Club women's club lacrosse

Georgia women's club lacrosse team heads into the 2017 season as the defending national champion.

Georgia’s club lacrosse team, the reigning Women’s Collegiate Lacrosse Association (WCLA) national champions, added four freshmen to its roster in anticipation of the spring season.

Athletes interested in playing for the team participated in fall practices and scrimmages. At the end of the fall season, the remaining players faced Division III teams in a play day for the final tryout.

As the fall season progressed, returning players noticed the number of new players dwindled off more than usual this year, which may be due to the intimidation of the team's newly acquired title.

“This year was definitely the fastest drop out [of players throughout tryouts],” captain Emily Tower said. “With the stigma of coming back as a returning championship team a lot of people fell off quicker.”

Prior to the fall season, Emma Woodward, a rookie from Alpharetta, was unaware of the team’s national championship title. She said she felt more pressure after she overheard returning players mention it at practice.

Woodward, who did not play lacrosse her senior year of high school due to injury, worried she would not keep up with the more experienced players after her year-long hiatus from the sport. However, she said the fall season helped develop her game.

“I’ve learned more in this one fall season than I have in my whole life because I’m playing with people who are at a higher level than I’ve ever played with before,” Woodward said.

Caroline Christ, a rookie from Milton, also felt the pressure at tryouts knowing the team was last year’s national champions, but she saw that as a chance to improve her own skills.

“I knew this was going to be a totally different ball game of players [from high school], but it is a good opportunity because playing with people above you make you so much better,” Christ said.

Although the pressure of playing with the reigning national champions elevated the rookies’ nerves, all four said they felt more comfortable after a brief introduction to the close-knit team’s quirks, like 10-second dance parties and each teammate’s appointed nickname.

As an out-of-state rookie, Ashton Clary, from Mechanicsville, Virginia, attributed the team’s fun mentality with encouraging a strong bond between the players, but she said she admired the team’s ability to “get serious and have a good practice.”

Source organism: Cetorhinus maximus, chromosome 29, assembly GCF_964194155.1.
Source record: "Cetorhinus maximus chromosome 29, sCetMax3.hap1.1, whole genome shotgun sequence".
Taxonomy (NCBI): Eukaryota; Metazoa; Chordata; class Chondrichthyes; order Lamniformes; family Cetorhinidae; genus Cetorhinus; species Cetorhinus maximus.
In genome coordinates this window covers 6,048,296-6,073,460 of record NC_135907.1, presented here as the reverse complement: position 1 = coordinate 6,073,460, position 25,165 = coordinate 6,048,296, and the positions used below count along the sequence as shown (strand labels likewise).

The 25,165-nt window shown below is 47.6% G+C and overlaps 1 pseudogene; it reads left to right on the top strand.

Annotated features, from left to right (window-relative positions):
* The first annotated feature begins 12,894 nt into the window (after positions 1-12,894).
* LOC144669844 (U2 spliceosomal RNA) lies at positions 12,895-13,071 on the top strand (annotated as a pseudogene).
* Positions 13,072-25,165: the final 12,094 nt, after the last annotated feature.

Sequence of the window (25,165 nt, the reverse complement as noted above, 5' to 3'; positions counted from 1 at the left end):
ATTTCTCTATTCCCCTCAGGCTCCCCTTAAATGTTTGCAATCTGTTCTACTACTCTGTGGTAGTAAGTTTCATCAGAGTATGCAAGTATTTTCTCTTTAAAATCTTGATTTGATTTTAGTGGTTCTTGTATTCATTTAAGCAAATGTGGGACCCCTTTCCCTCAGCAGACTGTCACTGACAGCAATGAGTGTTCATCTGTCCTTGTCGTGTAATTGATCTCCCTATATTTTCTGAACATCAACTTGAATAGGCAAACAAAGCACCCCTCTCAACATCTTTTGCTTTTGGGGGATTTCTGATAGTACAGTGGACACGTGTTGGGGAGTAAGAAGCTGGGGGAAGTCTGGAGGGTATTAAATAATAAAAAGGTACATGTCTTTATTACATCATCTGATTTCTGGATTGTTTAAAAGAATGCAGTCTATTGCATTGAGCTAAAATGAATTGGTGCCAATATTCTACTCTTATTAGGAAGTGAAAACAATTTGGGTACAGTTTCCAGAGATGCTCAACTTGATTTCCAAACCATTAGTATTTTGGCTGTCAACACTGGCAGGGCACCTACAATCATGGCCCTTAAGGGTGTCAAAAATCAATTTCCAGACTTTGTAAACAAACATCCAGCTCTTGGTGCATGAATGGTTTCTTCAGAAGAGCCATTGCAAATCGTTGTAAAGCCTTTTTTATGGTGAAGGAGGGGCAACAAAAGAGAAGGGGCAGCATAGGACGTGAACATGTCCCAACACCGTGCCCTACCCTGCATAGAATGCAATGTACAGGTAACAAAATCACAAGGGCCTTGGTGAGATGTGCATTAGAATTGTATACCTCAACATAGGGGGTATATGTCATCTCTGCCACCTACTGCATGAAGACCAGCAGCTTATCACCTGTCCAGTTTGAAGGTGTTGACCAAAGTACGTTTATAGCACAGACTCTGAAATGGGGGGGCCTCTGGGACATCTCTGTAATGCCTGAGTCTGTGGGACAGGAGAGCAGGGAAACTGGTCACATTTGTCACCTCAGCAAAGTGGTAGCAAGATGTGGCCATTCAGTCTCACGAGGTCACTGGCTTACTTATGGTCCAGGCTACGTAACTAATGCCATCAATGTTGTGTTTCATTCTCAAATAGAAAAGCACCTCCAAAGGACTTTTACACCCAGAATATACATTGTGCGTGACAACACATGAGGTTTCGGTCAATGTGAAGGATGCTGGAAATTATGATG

“My high school team was like a family and I came here nervous I wouldn’t get that," said Hunter Corvin, a rookie from Marietta. "But this team is totally like a family. Everyone has fun when they’re together and they’re very accepting of other people. They just want to get to know everyone and I’m very lucky to be on [the team].”

At the fall play day, 14 new players tried out for the team. What set Christ, Clary, Corvin and Woodward apart from the others was not only their ability to keep up with the returning players but their attitudes throughout the fall season.

“Attitude is a big thing we look for because we’re club so we can really go by that,” Tower said. “If they show a lot of potential that they can adapt and learn from us and [we] see them grow from day one or two of tryouts until the end, that girl has more pull than others.”

Regardless of the pressure from last year’s success, the team is focused on small goals to prepare for the 2017 season, with maintaining a good mentality, commitment level and sportsmanship at the top of the list.

Both Tower and Gaby Lohner, club president and captain, credited the previous season’s achievements to the team’s humble approach and hard work. Although the team aims to defend its title, the players hope to keep an unassuming mindset heading into the 2017 season.

“On the unspoken side, we definitely want to return and win a national championship, but one of our goals was not to think about that on a day-to-day basis,” Tower said. “It’s almost harder this year because we don’t feel like underdogs. We were so gracious for it and now we have to keep that mentality.”

After the 2016 spring season, Lohner said the team lost three pivotal seniors including two attackers who scored half of the team’s goals combined in the national championship game.

Despite the loss of key starters, Lohner expressed confidence in the four rookies and looks forward to the new season.

“We like them a lot as people, but also they can handle playing with us,” Lohner said. “They’re so willing and they ask so many questions that it’s easy to teach. Putting them in [a game] as a unit with everything else that’s happening, I think they can hang.”

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